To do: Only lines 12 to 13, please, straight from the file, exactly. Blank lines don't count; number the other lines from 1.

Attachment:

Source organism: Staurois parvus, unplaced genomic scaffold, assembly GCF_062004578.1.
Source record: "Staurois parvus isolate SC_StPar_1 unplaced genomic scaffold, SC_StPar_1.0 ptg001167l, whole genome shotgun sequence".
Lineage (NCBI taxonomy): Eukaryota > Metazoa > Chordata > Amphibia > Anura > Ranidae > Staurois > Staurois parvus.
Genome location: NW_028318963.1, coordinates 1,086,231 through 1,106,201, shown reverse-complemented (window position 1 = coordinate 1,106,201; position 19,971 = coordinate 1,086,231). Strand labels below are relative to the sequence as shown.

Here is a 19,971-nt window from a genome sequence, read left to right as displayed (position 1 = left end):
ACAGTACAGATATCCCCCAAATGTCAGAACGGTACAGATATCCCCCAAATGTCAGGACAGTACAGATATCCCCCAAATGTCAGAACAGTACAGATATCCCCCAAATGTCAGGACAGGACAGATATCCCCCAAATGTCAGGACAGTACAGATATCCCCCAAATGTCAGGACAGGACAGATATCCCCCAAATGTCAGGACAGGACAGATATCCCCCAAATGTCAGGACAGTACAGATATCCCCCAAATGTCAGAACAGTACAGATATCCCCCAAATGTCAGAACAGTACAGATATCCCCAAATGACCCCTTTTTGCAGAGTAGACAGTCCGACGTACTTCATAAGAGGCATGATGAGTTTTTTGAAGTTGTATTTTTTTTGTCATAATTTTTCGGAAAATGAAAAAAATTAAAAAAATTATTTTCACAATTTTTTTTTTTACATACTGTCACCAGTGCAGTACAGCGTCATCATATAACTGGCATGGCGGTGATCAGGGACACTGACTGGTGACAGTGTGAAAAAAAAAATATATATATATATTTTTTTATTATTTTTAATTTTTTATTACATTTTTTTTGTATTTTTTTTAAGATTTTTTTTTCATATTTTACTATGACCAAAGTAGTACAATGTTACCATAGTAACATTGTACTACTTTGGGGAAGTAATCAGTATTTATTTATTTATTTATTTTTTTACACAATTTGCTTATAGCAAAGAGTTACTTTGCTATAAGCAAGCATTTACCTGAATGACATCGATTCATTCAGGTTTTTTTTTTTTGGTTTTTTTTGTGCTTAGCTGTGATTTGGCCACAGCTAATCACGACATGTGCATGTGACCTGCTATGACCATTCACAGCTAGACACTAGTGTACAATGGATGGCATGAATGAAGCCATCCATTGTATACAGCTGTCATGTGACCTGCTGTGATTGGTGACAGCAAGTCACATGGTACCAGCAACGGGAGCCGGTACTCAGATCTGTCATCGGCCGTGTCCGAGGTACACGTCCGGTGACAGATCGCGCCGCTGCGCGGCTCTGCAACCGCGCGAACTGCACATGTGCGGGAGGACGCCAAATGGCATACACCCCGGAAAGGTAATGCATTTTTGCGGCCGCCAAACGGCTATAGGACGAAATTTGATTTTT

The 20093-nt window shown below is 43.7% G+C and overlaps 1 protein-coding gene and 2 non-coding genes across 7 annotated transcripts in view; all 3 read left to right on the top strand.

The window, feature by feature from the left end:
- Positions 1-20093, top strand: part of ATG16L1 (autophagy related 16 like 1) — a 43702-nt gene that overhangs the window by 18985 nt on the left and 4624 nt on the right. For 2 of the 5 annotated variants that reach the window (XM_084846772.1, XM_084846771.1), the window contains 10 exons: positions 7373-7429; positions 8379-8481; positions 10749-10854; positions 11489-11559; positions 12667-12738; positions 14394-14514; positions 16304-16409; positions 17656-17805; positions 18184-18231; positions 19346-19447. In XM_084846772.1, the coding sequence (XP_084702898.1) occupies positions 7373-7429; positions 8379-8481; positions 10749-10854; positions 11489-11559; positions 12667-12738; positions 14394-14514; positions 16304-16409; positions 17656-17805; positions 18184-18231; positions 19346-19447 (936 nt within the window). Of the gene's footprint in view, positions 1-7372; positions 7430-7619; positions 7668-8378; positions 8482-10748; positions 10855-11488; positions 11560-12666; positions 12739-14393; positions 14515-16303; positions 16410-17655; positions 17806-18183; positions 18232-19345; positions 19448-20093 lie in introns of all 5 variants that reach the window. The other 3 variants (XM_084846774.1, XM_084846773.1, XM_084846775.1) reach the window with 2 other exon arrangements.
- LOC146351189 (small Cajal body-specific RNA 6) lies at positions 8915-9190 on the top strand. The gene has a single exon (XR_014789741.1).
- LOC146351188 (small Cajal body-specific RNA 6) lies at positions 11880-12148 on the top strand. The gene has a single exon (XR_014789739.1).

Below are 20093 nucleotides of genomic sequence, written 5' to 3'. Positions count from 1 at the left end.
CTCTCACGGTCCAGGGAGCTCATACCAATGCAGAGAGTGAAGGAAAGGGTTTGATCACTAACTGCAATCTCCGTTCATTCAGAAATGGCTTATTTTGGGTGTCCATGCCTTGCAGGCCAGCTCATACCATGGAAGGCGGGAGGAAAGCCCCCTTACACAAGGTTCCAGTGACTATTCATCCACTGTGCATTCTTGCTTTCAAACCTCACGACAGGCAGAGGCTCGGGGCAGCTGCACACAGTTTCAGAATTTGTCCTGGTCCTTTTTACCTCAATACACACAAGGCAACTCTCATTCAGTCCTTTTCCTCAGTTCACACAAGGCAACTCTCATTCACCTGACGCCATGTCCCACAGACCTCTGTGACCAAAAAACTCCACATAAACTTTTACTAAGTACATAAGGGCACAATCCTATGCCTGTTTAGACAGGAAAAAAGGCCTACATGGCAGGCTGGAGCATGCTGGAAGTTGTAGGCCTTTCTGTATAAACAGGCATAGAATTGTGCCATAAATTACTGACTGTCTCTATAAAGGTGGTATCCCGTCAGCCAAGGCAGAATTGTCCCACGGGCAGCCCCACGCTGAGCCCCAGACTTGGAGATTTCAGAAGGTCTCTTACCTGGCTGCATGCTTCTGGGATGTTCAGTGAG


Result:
Below are 20093 nucleotides of genomic sequence, written 5' to 3'. Positions count from 1 at the left end.
CTCTCACGGTCCAGGGAGCTCATACCAATGCAGAGAGTGAAGGAAAGGGTTTGATCACTAACTGCAATCTCCGTTCATTCAGAAATGGCTTATTTTGGGTGTCCATGCCTTGCAGGCCAGCTCATACCATGGAAGGCGGGAGGAAAGCCCCCTTACACAAGGTTCCAGTGACTATTCATCCACTGTGCATTCTTGCTTTCAAACCTCACGACAGGCAGAGGCTCGGGGCAGCTGCACACAGTTTCAGAATTTGTCCTGGTCCTTTTTACCTCAATACACACAAGGCAACTCTCATTCAGTCCTTTTCCTCAGTTCACACAAGGCAACTCTCATTCACCTGACGCCATGTCCCACAGACCTCTGTGACCAAAAAACTCCACATAAACTTTTACTAAGTACATAAGGGCACAATCCTATGCCTGTTTAGACAGGAAAAAAGGCCTACATGGCAGGCTGGAGCATGCTGGAAGTTGTAGGCCTTTCTGTATAAACAGGCATAGAATTGTGCCATAAATTACTGACTGTCTCTATAAAGGTGGTATCCCGTCAGCCAAGGCAGAATTGTCCCACGGGCAGCCCCACGCTGAGCCCCAGACTTGGAGATTTCAGAAGGTCTCTTACCTGGCTGCATGCTTCTGGGATGTTCAGTGAG